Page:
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Tata Steel makes the cut with the Shard

7 January 2013 No Comment

Nothing makes a statement like The Shard – London’s newest skyscraper that redefines the city’s famous skyline to become a symbol for the capital, recognisable throughout the world.

Shooting up into the sky like a beautiful sharp pyramid of glass, it happens to be the tallest building in Western Europe standing at 1,016 feet high, and also beats One Canada Square’s 18-year reign as Britain’s tallest building.

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Tata Steel helps the Shard to become the symbol of London

Clad entirely in glass, the building holds its striking shape using only the very best materials, with all 87 floors made from high quality steel galvanised by Tata Steel at its Shotton factory in North Wales.

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Image source via Yvonne Bouman and SeeMyCity

Renzo Piano’s inspiring vision

International architect Renzo Piano designed The Shard to replace the Southwark Towers, a 24-storey office block built in 1975. Apparently, he was inspired by railway lines lying next to the site as well as the London spires depicted by the 18th-century Venetian painter Canaletto and the masts of sailing ships.

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But despite his inspiring vision, the building’s initial journey wasn’t a smooth one. In July 2002, the then-Deputy Prime Minister, John Prescott, ordered a planning inquiry after local authorities and heritage bodies opposed the Shard development plans. Following much investigation, the plans were approved and given the go ahead.

Just when everything was back on track, the building was put into jeopardy once again when the gathering uncertainty in the global economy sparked concerns about the entire project. It was almost cancelled until a new consortium of investors secured its future in early 2008.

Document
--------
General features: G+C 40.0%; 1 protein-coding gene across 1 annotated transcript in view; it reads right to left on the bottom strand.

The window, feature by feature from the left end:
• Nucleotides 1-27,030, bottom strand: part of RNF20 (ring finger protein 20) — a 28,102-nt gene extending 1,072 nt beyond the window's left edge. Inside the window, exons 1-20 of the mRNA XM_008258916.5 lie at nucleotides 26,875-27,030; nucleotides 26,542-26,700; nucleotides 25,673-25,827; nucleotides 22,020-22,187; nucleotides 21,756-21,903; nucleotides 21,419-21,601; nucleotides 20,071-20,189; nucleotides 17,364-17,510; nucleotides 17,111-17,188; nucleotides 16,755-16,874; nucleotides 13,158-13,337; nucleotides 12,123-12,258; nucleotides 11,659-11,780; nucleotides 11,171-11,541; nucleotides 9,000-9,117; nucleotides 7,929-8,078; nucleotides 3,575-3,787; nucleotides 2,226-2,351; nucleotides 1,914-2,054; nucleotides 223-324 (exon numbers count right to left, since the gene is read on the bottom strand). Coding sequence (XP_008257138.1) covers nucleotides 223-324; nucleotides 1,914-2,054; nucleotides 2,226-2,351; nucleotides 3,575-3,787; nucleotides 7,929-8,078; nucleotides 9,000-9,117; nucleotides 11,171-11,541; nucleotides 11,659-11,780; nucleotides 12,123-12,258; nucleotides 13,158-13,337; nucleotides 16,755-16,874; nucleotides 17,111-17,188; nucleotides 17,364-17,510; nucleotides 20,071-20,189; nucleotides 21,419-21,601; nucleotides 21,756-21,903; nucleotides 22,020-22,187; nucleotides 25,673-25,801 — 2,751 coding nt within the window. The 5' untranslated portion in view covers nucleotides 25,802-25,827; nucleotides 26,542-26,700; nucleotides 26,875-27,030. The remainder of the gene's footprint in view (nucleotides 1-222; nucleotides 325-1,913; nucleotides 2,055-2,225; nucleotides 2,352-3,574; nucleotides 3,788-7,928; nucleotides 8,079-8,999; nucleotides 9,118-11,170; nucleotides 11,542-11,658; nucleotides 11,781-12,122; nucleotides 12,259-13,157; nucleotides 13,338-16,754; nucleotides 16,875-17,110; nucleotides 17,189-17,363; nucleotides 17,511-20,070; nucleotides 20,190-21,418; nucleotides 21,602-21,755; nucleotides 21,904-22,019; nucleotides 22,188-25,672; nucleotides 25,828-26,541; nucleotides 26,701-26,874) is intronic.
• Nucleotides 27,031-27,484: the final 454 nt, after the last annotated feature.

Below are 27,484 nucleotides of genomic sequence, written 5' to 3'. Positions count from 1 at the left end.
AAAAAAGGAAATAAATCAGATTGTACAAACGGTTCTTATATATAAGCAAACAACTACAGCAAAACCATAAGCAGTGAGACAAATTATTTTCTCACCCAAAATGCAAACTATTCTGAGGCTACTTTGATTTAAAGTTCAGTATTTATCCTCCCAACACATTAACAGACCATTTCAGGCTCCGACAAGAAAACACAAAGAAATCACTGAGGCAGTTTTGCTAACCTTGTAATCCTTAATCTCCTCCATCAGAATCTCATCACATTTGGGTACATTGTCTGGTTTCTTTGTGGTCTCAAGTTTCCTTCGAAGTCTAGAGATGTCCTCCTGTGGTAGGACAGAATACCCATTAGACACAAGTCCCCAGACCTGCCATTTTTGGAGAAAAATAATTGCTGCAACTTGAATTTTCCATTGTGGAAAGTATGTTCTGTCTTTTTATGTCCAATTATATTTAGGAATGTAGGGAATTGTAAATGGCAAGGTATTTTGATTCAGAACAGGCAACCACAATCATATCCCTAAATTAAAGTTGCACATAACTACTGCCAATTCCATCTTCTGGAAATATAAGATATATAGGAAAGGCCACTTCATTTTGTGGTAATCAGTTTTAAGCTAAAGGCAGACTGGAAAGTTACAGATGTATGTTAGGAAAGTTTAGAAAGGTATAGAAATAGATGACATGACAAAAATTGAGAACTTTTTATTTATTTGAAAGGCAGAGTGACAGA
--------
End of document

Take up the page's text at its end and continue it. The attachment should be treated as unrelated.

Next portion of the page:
Bringing together glass and steel in a truly iconic way

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With a big sigh of relief, construction finally began in early 2009 when the first steel beams were placed into the ground as preparations for the core of the building. By 2010 the concrete core of the tower began to rise steadily by three metres a day. Its steel structure was topped out in March 2012 when its 66-metre, 500-tonne spire was winched into place. The final panes of glass were installed shortly afterwards; completing the building we now see today, towering above London Bridge and the River Thames.

Tata Steel is cut above the rest for the Shard

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Officially opened on 5 July 2012, The Shard has 72 habitable floors with a viewing gallery and open-air observation deck on the 72nd floor – all containing nearly 1,000 tonnes of S450 galvanised steel, which was produced on Tata Steel’s No.5 HDG line in April 2011. It offers everything from premium office space and luxury private residences to shops, restaurants and hotel facilities.

A beacon of hope for the capital city of London

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Given its somewhat interesting journey, you could say that The Shard acts like a beacon of hope for the capital, bringing together glass and steel to truly cut above the rest and make its mark as today’s true icon for London. And to think it almost didn’t make it…

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